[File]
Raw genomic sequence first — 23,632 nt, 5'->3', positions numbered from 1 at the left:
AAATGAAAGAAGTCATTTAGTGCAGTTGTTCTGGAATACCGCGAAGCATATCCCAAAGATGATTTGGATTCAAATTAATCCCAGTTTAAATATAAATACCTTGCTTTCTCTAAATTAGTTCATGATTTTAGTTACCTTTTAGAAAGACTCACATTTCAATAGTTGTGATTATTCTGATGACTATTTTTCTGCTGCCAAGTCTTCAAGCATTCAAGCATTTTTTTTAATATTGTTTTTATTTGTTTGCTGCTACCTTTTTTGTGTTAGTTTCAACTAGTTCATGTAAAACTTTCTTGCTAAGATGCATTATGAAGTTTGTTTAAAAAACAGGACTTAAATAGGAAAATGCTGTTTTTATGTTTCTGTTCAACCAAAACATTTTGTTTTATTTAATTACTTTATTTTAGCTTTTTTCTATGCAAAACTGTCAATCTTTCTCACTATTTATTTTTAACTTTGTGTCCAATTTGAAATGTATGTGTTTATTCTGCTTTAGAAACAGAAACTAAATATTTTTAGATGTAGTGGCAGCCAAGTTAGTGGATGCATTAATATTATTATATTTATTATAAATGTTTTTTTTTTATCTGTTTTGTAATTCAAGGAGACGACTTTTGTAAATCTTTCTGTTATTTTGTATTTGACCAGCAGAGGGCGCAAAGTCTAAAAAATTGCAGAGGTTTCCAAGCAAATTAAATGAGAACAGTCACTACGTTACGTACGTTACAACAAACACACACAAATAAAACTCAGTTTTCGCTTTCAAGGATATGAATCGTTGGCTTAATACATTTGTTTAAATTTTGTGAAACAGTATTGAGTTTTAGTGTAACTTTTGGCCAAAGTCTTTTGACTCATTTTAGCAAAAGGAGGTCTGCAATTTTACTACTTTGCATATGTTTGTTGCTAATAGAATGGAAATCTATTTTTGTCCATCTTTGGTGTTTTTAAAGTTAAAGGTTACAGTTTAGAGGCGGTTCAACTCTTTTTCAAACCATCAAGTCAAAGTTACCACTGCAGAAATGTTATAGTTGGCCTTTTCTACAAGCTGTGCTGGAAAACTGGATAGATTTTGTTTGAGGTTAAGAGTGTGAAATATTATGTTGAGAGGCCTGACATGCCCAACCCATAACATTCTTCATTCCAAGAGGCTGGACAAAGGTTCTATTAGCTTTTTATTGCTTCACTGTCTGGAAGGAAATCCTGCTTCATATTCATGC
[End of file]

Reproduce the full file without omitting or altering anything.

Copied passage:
Raw genomic sequence first — 23,632 nt, 5'->3', positions numbered from 1 at the left:
AAATGAAAGAAGTCATTTAGTGCAGTTGTTCTGGAATACCGCGAAGCATATCCCAAAGATGATTTGGATTCAAATTAATCCCAGTTTAAATATAAATACCTTGCTTTCTCTAAATTAGTTCATGATTTTAGTTACCTTTTAGAAAGACTCACATTTCAATAGTTGTGATTATTCTGATGACTATTTTTCTGCTGCCAAGTCTTCAAGCATTCAAGCATTTTTTTTAATATTGTTTTTATTTGTTTGCTGCTACCTTTTTTGTGTTAGTTTCAACTAGTTCATGTAAAACTTTCTTGCTAAGATGCATTATGAAGTTTGTTTAAAAAACAGGACTTAAATAGGAAAATGCTGTTTTTATGTTTCTGTTCAACCAAAACATTTTGTTTTATTTAATTACTTTATTTTAGCTTTTTTCTATGCAAAACTGTCAATCTTTCTCACTATTTATTTTTAACTTTGTGTCCAATTTGAAATGTATGTGTTTATTCTGCTTTAGAAACAGAAACTAAATATTTTTAGATGTAGTGGCAGCCAAGTTAGTGGATGCATTAATATTATTATATTTATTATAAATGTTTTTTTTTTATCTGTTTTGTAATTCAAGGAGACGACTTTTGTAAATCTTTCTGTTATTTTGTATTTGACCAGCAGAGGGCGCAAAGTCTAAAAAATTGCAGAGGTTTCCAAGCAAATTAAATGAGAACAGTCACTACGTTACGTACGTTACAACAAACACACACAAATAAAACTCAGTTTTCGCTTTCAAGGATATGAATCGTTGGCTTAATACATTTGTTTAAATTTTGTGAAACAGTATTGAGTTTTAGTGTAACTTTTGGCCAAAGTCTTTTGACTCATTTTAGCAAAAGGAGGTCTGCAATTTTACTACTTTGCATATGTTTGTTGCTAATAGAATGGAAATCTATTTTTGTCCATCTTTGGTGTTTTTAAAGTTAAAGGTTACAGTTTAGAGGCGGTTCAACTCTTTTTCAAACCATCAAGTCAAAGTTACCACTGCAGAAATGTTATAGTTGGCCTTTTCTACAAGCTGTGCTGGAAAACTGGATAGATTTTGTTTGAGGTTAAGAGTGTGAAATATTATGTTGAGAGGCCTGACATGCCCAACCCATAACATTCTTCATTCCAAGAGGCTGGACAAAGGTTCTATTAGCTTTTTATTGCTTCACTGTCTGGAAGGAAATCCTGCTTCATATTCATGC